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A Hoopoe Lark was a notable record for the island itself in Autumn and looked incredible on the Golf course, giving an idea of what one would look like if it turned up on a British south coast Golf course. This was actually one of the most amazing birds I’ve ever seen, didn’t expect to go so bonkers over it before seeing it but it blew my mind.

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Saw a couple of Short-toed larks (below) between the racecourse and the Golf course as well as hearing mostly the odd flighty Skylark .

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Desert Larks were seen high up in the Wadi’s (dry mountain riover beds) in groups of up to 15 birds. excellently camouflaged with their subtle ‘Chup’ or ‘Chilp’ (as i noted) calls giving them away

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On this Occasion The Desert Larks were sharing the dry mountain habitat with a singing Southern Grey shrikePlain Leaf Warbler and Scrub warbler as well as a handful of Striolated Buntings

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Another abundant group of birds were pipits. With Tawny and (Coutelli) water pipits the most abundant although there were large numbers of Red throated Pipits on the golf course rough areas, they shared this habitat with about 6/7 Richard’s Pipits which remained difficult to photograph on the deck!

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Richard’s Pipit and Tawny Pipits (Below)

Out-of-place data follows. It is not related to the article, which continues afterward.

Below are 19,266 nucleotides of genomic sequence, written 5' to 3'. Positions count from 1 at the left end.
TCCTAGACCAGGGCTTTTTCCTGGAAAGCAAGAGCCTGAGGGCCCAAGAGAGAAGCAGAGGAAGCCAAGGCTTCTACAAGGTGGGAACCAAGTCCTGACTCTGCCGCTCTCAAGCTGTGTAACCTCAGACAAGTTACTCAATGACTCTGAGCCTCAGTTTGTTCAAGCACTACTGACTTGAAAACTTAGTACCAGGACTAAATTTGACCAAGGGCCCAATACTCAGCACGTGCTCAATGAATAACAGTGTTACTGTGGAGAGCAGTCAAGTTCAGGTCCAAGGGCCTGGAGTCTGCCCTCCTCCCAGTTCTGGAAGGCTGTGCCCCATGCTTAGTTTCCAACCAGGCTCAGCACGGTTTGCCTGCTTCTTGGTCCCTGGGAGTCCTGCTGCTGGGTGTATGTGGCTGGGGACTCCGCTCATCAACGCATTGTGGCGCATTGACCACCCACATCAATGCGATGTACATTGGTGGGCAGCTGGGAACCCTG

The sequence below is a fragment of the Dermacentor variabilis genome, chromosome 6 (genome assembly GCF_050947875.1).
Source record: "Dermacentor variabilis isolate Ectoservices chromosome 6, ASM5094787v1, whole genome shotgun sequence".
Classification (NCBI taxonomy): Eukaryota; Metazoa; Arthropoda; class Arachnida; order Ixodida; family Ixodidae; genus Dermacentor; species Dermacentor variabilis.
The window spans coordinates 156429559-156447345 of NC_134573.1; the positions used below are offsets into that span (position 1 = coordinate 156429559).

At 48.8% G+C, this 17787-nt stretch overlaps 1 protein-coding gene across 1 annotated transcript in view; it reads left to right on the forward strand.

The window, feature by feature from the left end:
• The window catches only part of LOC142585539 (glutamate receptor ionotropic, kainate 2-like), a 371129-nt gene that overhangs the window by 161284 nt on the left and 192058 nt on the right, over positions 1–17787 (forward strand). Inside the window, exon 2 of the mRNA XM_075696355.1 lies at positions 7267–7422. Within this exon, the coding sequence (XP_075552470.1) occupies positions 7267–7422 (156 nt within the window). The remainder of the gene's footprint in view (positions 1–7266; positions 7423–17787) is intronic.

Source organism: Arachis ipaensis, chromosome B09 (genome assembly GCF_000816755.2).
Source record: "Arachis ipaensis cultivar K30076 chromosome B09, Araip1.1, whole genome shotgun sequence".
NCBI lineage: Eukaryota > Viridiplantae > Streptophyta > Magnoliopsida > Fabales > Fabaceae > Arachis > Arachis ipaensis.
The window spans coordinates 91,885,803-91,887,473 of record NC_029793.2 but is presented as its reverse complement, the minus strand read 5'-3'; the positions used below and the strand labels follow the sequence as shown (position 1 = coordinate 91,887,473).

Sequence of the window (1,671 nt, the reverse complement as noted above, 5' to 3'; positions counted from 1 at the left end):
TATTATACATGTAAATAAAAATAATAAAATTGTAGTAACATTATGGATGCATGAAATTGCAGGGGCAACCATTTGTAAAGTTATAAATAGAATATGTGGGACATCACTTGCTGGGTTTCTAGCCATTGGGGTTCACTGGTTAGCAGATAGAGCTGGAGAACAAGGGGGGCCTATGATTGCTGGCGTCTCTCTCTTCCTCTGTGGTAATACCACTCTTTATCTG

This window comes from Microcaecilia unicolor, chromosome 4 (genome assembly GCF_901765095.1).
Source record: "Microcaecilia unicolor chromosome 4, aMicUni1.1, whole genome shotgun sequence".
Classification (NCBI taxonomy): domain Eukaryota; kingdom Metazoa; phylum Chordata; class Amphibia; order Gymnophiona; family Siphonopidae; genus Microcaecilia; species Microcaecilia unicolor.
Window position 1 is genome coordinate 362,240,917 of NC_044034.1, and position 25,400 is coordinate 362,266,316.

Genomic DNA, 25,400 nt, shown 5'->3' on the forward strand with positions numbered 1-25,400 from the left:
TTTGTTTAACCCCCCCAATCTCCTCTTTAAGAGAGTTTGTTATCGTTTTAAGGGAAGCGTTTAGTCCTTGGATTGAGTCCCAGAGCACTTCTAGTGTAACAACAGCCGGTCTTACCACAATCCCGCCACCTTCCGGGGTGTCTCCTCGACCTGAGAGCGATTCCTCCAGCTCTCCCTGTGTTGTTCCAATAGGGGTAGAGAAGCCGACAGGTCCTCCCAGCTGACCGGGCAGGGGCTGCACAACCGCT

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Red Throated Pipits (below)

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White Wagtails were predictably the most common Wagtails, most were stunningly crisp, with totally white flanks and more extensively white tipped Greater Coverts, I half arsedly assumed these birds to be eastern Alba, with reference to geography too i should add.

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also in small numbers (perhaps 4 seen over the trip) were the subspecies Masked wagtail (below) Moticilla Alba personata, 

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Both Yellow (above) and Citrine (below) Wagtails were present on the Golf Course, often calling one after another which was useful. In terms of yellow apparently Thunbergi are the most common on spring passage but good Beema and Feldegg also fairly regular… I also found a first for the UAE follow this for details.

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Laughing Doves were everywhere…

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Little Green Bee eaters were perched around most half built buildings…

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As were Pale Crag Martins…

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Lawns and roadside turfed areas usually had a Hoopoe or two about…

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This Lesser Kestrel was apparently late for the region and shows much more grey/blue in the coverts than the western-most populations. as well as being perhaps a shade darker about the head and underparts. Certainly not to the extent of ‘Pekinsis’ but surely from somewhere more easterly. Interesting bird

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Mushrif Palace Gardens are a well known wintering site for Oriental Honey Buzzard, 2 birds were seen around the site including a bird i accidentally flushed off the deck. The below adult female gave close views.